Note: This is an archived Handbook entry from 2016.
|Dates & Locations:|| |
This subject has the following teaching availabilities in 2016:Semester 1, Parkville - Taught on campus.
Timetable can be viewed here. For information about these dates, click here.
|Time Commitment:||Contact Hours: 2 x one hour lectures per week; 1 x one hour workshop per week (may include films); 1 x three hour practical class per week; |
Total Time Commitment:
Estimated total time commitment of 170 hours
50 points of level 1 subjects.
|Recommended Background Knowledge:|| |
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|Core Participation Requirements:||
This subject includes a number of off-campus excursions (maximum duration: 4.5 hours), during which students will conduct surveys on wildlife in urban parks.
For the purposes of considering applications for Reasonable Adjustments under the Disability Standards for Education (Cwth 2005) and Students Experiencing Academic Disadvantage Policy, this subject requires all students to actively and safely participate in practical activities. Students who feel their disability may impact upon their participation are encouraged to discuss this with the Subject Coordinator and the Disability Liaison Unit. http://www.services.unimelb.edu.au/disability/
CoordinatorDr Kath Handasyde
This subject will introduce students to the biology of Australia's vertebrate fauna with an emphasis on ecology and behaviour of frogs, reptiles, birds and mammals. There will be particular focus on the adaptations of the fauna to the unique and uncertain nature of the Australian terrestrial environment. A variety of topics will be discussed including diversity of Australian vertebrate groups in comparison to other parts of the world; the impact of human activities and introduced animals on native fauna; wildlife diseases; and the ethics associated with research and experimentation on animals.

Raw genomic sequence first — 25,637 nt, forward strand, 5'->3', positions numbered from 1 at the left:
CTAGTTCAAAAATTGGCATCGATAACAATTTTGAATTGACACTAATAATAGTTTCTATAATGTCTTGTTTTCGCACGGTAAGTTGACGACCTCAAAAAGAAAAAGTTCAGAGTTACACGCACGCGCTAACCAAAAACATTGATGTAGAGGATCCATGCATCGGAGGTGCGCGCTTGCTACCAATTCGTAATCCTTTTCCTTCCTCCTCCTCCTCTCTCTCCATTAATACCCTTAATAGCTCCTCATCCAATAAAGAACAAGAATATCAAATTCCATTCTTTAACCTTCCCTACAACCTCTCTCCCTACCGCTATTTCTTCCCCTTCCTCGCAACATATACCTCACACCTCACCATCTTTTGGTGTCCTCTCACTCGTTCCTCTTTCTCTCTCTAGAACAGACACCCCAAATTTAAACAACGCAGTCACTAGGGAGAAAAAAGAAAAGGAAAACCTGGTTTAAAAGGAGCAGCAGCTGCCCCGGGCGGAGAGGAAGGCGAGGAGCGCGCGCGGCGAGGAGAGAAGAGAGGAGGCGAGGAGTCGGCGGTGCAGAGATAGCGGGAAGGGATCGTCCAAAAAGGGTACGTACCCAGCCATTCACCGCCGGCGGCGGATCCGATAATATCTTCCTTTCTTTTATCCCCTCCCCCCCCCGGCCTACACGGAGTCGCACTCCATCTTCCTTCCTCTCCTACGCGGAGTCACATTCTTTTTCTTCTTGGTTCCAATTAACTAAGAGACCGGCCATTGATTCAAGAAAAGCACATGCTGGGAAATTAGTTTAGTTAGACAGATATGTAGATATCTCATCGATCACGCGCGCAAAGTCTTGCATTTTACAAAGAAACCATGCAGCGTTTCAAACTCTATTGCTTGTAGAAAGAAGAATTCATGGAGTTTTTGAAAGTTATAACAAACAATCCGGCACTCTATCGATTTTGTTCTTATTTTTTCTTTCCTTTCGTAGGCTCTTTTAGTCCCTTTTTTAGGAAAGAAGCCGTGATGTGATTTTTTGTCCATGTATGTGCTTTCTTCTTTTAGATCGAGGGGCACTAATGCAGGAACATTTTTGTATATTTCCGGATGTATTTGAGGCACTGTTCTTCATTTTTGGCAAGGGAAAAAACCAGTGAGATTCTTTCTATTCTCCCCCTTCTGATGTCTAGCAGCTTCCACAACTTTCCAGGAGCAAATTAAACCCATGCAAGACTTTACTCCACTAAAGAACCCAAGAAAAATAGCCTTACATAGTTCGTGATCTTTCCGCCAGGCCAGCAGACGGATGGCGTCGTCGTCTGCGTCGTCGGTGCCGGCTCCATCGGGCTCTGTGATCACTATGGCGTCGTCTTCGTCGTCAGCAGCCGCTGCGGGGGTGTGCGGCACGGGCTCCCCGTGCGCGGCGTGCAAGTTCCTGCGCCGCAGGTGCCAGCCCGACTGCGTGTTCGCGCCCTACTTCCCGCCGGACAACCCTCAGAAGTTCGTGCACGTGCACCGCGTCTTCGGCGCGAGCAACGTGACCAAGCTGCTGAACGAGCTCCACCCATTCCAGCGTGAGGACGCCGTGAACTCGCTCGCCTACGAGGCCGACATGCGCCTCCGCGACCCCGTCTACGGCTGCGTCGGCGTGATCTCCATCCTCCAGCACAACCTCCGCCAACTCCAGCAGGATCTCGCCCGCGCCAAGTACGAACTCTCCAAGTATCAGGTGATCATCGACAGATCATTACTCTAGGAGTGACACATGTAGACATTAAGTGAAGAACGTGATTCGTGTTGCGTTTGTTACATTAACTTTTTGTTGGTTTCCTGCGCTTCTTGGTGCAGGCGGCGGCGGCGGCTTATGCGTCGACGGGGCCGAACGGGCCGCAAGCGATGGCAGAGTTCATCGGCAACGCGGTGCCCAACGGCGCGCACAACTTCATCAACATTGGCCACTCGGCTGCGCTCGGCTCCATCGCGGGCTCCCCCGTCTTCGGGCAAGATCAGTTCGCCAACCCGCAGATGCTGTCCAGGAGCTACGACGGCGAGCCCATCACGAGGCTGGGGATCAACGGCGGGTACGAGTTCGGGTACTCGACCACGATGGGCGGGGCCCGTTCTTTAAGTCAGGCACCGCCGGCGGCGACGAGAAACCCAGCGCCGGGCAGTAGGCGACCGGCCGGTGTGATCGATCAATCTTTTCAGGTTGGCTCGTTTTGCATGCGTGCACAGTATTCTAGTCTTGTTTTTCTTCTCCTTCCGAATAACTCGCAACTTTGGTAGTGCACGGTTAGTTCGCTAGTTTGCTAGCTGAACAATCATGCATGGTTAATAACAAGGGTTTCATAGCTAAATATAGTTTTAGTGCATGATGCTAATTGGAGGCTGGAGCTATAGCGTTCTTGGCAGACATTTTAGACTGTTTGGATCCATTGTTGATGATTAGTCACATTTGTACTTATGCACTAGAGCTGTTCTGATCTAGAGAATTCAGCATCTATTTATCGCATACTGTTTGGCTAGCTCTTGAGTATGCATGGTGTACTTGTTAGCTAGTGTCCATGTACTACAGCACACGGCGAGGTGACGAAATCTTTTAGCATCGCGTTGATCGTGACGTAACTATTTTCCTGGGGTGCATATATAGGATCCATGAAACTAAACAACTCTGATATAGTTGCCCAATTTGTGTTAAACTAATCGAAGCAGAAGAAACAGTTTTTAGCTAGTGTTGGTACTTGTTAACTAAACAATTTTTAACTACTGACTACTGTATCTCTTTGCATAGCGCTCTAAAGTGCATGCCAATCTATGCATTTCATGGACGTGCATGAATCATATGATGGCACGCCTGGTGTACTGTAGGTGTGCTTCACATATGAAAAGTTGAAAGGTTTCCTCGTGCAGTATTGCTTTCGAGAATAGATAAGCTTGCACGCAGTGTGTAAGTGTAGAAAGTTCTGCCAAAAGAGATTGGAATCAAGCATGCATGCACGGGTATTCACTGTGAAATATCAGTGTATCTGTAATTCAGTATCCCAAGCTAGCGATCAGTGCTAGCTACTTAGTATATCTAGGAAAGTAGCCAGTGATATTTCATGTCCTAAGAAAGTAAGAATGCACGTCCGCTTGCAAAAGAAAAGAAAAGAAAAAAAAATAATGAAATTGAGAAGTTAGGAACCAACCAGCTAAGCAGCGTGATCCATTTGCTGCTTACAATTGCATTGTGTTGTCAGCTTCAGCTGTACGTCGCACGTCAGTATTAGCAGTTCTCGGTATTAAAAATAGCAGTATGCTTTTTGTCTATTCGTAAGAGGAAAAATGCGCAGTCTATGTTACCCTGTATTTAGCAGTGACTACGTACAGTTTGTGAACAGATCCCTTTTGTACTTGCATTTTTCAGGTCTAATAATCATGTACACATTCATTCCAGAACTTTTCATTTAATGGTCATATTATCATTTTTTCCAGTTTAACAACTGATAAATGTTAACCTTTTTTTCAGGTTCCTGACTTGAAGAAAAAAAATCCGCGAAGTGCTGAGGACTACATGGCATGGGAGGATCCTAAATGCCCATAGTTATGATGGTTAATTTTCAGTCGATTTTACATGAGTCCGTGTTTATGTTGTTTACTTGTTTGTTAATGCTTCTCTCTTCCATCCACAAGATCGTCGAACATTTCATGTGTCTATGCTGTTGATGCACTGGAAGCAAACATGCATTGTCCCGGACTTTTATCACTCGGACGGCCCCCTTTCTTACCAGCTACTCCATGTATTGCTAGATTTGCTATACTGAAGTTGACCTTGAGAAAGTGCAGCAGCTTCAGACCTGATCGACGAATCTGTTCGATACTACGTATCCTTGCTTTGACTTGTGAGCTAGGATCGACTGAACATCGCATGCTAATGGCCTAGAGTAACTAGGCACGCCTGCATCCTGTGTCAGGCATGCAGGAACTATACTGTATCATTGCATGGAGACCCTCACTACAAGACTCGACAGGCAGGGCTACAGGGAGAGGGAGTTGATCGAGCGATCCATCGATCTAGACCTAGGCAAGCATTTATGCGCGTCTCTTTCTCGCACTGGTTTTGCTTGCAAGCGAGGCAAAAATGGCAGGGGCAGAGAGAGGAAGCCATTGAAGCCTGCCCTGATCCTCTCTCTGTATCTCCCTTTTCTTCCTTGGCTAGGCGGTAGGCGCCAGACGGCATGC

Upon completion of this subject students should have an appreciation of the diversity, natural history and uniqueness of a broad range of Australian wildlife; and a sound knowledge of the interactions between wildlife and natural and human-modified environments.
Practical work including practical notebook and written reports on excursions totalling up to 1200 words and due during the semester (40%); a test comprising short written answers and multiple choice held mid semester (10%); a 2-hour written examination in the examination period (50%).
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|Breadth Options:|| |
This subject potentially can be taken as a breadth subject component for the following courses:
You should visit learn more about breadth subjects and read the breadth requirements for your degree, and should discuss your choice with your student adviser, before deciding on your subjects.
|Fees Information:||Subject EFTSL, Level, Discipline & Census Date|
This subject builds upon generic skills developed in first-year subjects, including an ability to approach and assimilate new knowledge and an ability to use that knowledge to evaluate and communicate the ideas. Students should learn how to observe critically and to use the results of those observations to pose and answer theoretical questions and to solve practical problems. They should gain experience in mastering the terminology of a scientific field and then in using that mastery to access an established body of scientific literature and material and to develop the ability to critically evaluate questions and issues in that scientific field. Students should also learn how to collect and interpret data in field situations and write this up as a scientific report.
This subject is available for science credit to students enrolled in the BSc (both pre-2008 and new degrees), BASc or a combined BSc course.
Science-credited subjects - new generation B-SCI and B-ENG. |
Selective subjects for B-BMED
|Related Breadth Track(s):||
Australian Wildlife |
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